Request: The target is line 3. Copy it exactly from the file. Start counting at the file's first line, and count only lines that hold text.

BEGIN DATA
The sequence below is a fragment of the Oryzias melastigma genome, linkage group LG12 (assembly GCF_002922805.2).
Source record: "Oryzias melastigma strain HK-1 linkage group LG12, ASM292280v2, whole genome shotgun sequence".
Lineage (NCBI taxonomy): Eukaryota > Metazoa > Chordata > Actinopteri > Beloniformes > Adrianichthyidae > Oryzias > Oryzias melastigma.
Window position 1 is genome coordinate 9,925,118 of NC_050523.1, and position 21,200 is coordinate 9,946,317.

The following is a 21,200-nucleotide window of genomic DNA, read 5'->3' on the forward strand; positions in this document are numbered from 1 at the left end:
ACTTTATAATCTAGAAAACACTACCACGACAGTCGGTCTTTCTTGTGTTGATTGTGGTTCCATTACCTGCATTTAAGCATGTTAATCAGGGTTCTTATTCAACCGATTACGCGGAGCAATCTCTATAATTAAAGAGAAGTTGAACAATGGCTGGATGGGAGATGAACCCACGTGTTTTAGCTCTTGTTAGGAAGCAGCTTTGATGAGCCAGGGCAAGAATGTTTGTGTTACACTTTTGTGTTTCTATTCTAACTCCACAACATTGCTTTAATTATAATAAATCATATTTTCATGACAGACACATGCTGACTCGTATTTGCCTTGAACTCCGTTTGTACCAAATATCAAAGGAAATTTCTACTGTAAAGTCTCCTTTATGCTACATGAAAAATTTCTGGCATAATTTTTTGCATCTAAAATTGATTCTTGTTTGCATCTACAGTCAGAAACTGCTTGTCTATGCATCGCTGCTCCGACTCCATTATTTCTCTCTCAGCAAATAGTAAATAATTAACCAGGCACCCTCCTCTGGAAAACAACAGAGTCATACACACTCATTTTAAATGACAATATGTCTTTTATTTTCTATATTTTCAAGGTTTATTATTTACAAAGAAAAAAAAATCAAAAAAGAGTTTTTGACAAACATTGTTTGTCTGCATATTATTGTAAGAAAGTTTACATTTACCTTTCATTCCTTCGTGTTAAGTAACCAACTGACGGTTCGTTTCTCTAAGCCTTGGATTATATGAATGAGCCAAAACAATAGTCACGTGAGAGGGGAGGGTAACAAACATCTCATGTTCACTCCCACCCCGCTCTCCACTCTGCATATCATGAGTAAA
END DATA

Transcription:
Lineage (NCBI taxonomy): Eukaryota > Metazoa > Chordata > Actinopteri > Beloniformes > Adrianichthyidae > Oryzias > Oryzias melastigma.